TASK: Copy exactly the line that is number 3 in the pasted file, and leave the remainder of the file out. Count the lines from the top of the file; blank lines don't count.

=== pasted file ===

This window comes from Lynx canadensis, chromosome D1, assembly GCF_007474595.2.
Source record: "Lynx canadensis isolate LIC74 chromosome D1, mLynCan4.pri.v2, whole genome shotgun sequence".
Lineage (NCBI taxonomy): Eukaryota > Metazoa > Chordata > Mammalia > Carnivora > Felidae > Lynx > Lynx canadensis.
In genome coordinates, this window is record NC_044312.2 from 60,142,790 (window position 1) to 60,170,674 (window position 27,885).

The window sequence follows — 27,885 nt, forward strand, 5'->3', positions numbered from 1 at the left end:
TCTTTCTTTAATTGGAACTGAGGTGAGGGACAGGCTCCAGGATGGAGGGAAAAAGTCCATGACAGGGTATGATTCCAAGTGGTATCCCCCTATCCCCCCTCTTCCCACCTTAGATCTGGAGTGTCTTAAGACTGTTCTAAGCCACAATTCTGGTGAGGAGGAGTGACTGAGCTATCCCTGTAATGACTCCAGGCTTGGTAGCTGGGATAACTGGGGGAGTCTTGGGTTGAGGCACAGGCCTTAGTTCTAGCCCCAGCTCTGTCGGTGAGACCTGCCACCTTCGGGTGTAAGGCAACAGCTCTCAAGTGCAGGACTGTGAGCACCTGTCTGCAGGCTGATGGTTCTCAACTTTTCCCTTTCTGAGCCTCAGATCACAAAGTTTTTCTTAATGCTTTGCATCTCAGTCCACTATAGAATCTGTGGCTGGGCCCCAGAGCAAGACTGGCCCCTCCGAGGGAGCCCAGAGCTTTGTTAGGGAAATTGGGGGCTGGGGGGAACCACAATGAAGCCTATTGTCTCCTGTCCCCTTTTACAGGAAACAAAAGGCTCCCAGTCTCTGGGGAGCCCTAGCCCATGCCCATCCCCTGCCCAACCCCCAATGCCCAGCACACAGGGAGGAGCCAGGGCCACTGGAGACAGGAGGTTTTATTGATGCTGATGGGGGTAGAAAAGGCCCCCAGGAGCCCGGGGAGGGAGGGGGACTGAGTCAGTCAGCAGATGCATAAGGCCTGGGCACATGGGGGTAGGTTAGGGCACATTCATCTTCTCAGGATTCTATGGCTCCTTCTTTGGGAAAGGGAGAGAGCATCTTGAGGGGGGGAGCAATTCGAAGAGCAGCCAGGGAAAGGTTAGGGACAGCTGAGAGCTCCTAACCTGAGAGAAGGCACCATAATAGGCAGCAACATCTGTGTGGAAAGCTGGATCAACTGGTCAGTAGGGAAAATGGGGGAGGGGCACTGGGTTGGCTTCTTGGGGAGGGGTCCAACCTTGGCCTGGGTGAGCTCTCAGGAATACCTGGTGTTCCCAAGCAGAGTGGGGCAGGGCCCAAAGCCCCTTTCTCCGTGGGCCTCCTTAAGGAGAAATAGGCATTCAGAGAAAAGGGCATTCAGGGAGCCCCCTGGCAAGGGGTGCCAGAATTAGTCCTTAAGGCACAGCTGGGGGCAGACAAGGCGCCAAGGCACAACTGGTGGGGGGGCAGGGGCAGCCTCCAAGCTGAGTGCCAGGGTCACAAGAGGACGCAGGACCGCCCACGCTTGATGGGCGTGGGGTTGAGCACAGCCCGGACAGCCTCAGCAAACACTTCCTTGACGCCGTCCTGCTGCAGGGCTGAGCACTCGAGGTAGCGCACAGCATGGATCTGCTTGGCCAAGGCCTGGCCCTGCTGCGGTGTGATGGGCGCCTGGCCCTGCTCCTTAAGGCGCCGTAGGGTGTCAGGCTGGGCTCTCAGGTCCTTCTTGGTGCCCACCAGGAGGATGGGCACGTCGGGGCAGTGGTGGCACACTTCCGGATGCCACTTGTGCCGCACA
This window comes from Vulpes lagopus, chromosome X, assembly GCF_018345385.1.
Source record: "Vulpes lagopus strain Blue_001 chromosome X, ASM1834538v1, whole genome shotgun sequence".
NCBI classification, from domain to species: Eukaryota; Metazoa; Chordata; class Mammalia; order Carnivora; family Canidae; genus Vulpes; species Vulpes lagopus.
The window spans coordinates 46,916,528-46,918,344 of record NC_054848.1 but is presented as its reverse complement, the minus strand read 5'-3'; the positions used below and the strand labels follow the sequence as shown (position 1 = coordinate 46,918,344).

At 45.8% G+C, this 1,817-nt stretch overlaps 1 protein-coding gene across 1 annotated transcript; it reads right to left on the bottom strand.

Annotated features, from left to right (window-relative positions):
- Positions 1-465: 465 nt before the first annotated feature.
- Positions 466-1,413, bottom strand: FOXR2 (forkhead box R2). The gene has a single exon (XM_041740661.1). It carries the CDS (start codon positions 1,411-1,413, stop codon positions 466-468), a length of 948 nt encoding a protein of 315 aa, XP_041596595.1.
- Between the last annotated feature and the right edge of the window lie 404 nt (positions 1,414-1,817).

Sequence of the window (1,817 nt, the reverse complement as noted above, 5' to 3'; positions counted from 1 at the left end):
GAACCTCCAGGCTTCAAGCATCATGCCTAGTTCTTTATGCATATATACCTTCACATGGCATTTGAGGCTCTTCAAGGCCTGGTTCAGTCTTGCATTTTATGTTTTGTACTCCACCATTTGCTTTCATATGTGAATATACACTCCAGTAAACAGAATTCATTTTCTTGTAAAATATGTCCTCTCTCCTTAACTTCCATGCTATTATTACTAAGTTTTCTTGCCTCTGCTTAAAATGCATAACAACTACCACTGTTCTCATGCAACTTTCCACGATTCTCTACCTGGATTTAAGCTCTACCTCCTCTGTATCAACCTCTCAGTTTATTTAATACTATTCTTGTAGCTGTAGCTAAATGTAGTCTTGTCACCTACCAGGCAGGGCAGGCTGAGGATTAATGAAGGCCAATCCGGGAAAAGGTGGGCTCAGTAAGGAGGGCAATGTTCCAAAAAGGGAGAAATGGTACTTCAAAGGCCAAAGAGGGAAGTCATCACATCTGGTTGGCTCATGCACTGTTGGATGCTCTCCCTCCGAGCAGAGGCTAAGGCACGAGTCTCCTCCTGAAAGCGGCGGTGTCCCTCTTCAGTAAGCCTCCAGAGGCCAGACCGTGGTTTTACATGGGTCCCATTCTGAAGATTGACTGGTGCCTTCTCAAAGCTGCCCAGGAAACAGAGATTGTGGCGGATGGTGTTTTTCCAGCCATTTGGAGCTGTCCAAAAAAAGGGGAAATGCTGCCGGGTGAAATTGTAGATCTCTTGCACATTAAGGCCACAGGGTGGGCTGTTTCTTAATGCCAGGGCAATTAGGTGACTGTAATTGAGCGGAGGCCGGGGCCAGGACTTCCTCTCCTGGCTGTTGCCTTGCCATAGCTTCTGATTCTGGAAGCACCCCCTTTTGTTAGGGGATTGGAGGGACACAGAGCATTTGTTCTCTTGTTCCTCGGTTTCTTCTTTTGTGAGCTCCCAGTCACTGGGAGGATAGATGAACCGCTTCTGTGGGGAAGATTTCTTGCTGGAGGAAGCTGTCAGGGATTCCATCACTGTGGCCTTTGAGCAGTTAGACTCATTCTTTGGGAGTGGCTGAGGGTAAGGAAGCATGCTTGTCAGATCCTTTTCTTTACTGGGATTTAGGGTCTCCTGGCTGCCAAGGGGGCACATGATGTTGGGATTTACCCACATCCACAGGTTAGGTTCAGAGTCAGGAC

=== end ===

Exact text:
Lineage (NCBI taxonomy): Eukaryota > Metazoa > Chordata > Mammalia > Carnivora > Felidae > Lynx > Lynx canadensis.